Photosystem II (PSII) is a membrane protein supercomplex that executes the initial reaction of photosynthesis in higher plants, algae, and cyanobacteria. It captures the light from the sun to catalyze a transmembrane charge separation. In a series of four charge separation events, utilizing the energy from four photons, PSII oxidizes two water molecules to obtain dioxygen, four protons, and four electrons. The light reactions of photosystems I and II (PSI and PSII) result in the formation of an electrochemical transmembrane proton gradient that is used for the production of ATP. Electrons that are subsequently transferred from PSI via the soluble protein ferredoxin to ferredoxin-NADP<sup>+</sup> reductase that reduces NADP<sup>+</sup> to NADPH. The products of photosynthesis and the elemental oxygen evolved sustain all higher life on Earth. All oxygen in the atmosphere is produced by the oxygen-evolving complex in PSII, a process that changed our planet from an anoxygenic to an oxygenic atmosphere 2.5 billion years ago. In this chapter, we provide recent insight into the mechanisms of this process and methods used in probing this question.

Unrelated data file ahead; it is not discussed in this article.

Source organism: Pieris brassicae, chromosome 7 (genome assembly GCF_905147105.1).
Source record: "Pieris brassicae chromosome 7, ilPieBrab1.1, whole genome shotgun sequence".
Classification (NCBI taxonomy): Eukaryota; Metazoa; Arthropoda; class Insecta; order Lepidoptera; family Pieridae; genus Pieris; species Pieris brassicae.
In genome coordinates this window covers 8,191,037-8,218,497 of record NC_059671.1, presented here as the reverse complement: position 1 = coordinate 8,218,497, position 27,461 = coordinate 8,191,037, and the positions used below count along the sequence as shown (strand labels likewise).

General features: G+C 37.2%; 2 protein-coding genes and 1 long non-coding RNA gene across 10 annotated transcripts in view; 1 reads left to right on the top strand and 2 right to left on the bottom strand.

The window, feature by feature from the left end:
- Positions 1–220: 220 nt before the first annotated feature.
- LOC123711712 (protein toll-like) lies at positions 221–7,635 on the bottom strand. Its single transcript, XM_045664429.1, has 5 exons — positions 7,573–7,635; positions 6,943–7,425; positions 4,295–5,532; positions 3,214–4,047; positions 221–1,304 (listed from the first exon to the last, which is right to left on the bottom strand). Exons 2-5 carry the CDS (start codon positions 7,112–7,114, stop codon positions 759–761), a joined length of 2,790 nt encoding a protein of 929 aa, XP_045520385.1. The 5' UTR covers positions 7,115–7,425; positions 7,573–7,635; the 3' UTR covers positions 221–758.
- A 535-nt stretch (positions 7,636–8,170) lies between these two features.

ASJC Scopus subject areas
- Molecular Biology